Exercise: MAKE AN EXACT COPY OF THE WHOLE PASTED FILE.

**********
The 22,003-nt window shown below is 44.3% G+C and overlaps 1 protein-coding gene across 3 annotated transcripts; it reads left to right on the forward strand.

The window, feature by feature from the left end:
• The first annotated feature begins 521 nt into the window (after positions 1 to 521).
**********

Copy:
The 22,003-nt window shown below is 44.3% G+C and overlaps 1 protein-coding gene across 3 annotated transcripts; it reads left to right on the forward strand.

The window, feature by feature from the left end:
• The first annotated feature begins 521 nt into the window (after positions 1 to 521).